Cyber-attacks are increasing year over year. With most of us working remotely on a consistent basis (26% of the American workforce to be exact), cyber-attacks have increased in a similar fashion. So, what can we do internally to take preventative measures? What are cyber attacks and how are they implemented? This month’s issue will discuss common fraud to look out for and steps you can take right now to protect yourself and possibly your credit union’s private information.

What is a Cyber Attack?

Any attempt to steal, expose, alter, disable, or destroy information through unauthorized access to computer systems is considered a cyber-attack

Virus: A dangerous program designed to replicate and install itself to multiple hidden areas in your computer. Viruses can change vital code in your computer to prevent normal operation.

Spyware: A program designed to spy on a user and their activity such as browsing history, keystrokes, or any number of actions that are implemented on your device.

Spyware: A program designed to spy on a user and their activity such as browsing history, keystrokes, or any number of actions that are implemented on your device.

Worms: A malicious program focused on infecting a network to download files, replicate itself to slow down a system, and/or create weak spots in security for a criminal to access

Phishing: A technique for attempting to acquire sensitive data, such as bank account numbers, through fraudulent solicitation in email or on a web site, in which the perpetrator masquerades as a legitimate business or reputable person.

You will notice that most of these examples of malicious software have a different tactic to get into your computer or network, but all of them try to accomplish the same feats once the user accidentally or mistakenly installs them. The important take away from these examples is to NEVER type your username, passwords, personal information, into a device or application without knowing 100% that it is a trusted source. The spam emails responsible for most of these can be detected through virus scanning and security software, but a major red flag you should look out for is the email address that sent the link. For example, If the spam email was in fact from Facebook, then the email address would end in Don’t click on email links that claim to be from reputable sources. Instead, lookup the company yourself and contact them through their normal channels to see if the email is legitimate.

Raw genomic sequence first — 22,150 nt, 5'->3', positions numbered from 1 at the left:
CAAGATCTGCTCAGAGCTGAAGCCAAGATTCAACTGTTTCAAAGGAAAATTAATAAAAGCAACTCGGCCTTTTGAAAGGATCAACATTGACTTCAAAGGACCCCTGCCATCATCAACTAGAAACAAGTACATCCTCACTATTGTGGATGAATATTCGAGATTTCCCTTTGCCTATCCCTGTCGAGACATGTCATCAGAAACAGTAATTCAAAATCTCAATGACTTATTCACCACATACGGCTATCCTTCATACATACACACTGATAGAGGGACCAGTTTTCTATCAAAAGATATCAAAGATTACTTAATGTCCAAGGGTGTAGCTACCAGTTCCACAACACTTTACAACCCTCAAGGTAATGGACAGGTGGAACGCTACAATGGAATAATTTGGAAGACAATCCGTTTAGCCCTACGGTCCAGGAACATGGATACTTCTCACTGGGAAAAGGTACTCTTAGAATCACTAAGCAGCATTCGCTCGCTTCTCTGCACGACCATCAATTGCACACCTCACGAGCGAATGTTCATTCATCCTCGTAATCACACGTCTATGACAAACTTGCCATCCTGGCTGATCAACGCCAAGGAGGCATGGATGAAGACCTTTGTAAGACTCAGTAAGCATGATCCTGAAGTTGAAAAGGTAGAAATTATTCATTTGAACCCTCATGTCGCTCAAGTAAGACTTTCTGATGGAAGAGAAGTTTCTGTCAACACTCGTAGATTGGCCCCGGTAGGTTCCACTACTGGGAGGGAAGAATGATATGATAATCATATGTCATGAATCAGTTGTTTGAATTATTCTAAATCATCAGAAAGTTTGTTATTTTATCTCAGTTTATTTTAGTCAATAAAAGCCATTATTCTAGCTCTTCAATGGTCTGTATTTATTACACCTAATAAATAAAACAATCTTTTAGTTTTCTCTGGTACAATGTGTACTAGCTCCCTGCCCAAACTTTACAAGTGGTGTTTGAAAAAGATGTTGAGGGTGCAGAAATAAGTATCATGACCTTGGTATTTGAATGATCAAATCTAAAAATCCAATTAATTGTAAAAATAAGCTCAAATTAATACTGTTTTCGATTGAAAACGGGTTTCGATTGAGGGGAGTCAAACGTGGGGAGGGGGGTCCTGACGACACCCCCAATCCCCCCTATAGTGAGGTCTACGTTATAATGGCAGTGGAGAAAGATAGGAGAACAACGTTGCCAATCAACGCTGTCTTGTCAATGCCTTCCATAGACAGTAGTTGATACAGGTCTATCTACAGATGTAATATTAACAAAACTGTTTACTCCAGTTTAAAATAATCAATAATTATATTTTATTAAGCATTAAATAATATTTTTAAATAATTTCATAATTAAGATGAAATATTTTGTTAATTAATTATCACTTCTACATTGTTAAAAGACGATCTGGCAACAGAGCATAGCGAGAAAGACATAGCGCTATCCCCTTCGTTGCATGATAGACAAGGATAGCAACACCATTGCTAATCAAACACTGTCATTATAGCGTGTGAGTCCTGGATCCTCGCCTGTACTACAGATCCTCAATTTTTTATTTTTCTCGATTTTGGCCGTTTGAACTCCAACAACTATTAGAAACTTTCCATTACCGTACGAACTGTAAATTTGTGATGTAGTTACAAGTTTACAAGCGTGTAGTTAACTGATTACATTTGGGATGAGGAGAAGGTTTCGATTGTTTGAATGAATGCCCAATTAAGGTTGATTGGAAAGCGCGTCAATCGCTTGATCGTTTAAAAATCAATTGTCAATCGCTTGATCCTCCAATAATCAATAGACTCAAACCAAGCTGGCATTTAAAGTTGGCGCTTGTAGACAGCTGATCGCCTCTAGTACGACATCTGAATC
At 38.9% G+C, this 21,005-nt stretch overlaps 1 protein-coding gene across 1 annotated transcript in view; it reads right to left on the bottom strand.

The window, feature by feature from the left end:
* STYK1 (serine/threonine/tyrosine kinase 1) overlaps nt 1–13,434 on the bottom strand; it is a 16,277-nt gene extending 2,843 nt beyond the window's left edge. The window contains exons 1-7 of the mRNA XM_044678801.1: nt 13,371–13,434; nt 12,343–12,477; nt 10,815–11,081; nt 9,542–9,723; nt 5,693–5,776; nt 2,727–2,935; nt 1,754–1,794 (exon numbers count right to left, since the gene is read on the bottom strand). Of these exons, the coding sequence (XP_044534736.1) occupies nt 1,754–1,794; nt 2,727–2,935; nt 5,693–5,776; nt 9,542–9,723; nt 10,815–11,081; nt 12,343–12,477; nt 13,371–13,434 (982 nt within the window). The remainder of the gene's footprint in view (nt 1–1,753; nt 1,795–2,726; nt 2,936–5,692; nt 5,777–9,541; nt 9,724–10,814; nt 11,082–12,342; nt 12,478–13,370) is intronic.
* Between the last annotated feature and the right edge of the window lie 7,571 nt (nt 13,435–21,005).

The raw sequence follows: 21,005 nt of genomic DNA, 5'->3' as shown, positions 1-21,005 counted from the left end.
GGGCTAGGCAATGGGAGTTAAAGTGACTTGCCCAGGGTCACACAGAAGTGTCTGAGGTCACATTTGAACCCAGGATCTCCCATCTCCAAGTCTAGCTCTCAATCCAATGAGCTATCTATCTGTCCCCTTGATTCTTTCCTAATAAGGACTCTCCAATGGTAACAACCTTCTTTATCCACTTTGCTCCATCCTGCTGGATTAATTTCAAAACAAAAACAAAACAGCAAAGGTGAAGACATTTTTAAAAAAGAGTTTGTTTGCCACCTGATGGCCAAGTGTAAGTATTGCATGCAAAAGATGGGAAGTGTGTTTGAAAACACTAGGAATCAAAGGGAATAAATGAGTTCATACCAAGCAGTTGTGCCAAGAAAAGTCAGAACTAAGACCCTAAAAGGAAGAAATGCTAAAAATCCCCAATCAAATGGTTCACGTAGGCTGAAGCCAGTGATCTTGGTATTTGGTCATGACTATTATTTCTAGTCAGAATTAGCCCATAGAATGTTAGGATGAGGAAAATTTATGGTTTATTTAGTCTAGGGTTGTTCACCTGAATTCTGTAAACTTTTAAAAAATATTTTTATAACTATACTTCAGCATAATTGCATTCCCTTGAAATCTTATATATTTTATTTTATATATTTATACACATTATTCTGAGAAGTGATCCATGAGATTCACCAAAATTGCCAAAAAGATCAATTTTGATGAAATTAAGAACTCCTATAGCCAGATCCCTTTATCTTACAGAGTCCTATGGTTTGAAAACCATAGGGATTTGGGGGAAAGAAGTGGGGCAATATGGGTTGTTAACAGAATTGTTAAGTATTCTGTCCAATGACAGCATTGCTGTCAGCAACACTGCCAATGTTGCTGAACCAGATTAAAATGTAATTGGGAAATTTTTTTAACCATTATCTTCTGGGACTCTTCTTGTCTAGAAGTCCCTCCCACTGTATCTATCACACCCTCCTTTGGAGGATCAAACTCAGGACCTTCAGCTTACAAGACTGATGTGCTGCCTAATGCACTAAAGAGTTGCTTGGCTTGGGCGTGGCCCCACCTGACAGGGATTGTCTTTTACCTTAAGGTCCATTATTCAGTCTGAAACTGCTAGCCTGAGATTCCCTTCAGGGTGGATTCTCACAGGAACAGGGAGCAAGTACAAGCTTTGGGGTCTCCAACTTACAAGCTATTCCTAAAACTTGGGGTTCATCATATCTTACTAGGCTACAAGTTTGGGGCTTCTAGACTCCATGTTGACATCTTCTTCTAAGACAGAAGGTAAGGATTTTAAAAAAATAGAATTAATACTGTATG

How Can You Protect Yourself from Cyber Attacks?

It’s important to be aware of what antivirus protection software can do and which ones are top rated. We have put together a list of the top-rated FREE antivirus protection programs available today. Most of these programs come with a minimal protection at no cost to you, but they also have available payment upgrades that could be an added benefit.

The following Information was provided by PC Magazine ( Car Solutions is in no way affiliated with PC Magazine. We are simply providing information we found useful to this subject.



  • Excellent antivirus Lab Scores
  • Very good scores in hands-on testing
  • Protection for Windows, macOS, Android, and iOS
  • Generous VPN bandwidth limit
  • Includes privacy and performance features


  • Protection limited on Android, more so on iOS
  • Advanced firewall features not applicable
  • No Wi-Fi Inspector
  • Many useful features require upgrade.



  • Perfect or near-perfect scores from four independent testing labs
  • Effective ransomware protection
  • Very good score in phishing protection test
  • Good scores in malware-blocking test
  • Support for Android and iOS
  • Free


  • No direct tech support
  • Features for iOS is limited

AVG: 4.0/5.0 RATING


  • Excellent scores from labs
  • Very good scores in hands-on testing
  • Boot-time scan removes persistent malware
  • Some useful bonus features
  • Free


  • Initial scan slower than average
  • Fixing found performance issues requires upgrade
  • Boot-time scan can be very slow

Ideas for Creating New Passwords

Instead of using common themes that can be discovered with a simple social media search like birthdays or anniversaries. You should try thinking of a sentence. For example, “The itsy bitsy spider went up the water spout.” Easy to remember by simply using the first letter of each word as your password (TIBSWUTWS). You could go even further to add lowercase/uppercase combinations (as well as a familiar date) and not even the NSA would be able to figure it out without help.

Does your credit union require frequent password changes? Continue the method above and just use the second verse. Write a hint on your notepad “Second verse” to remember which section of the nursery rhyme you are using this month.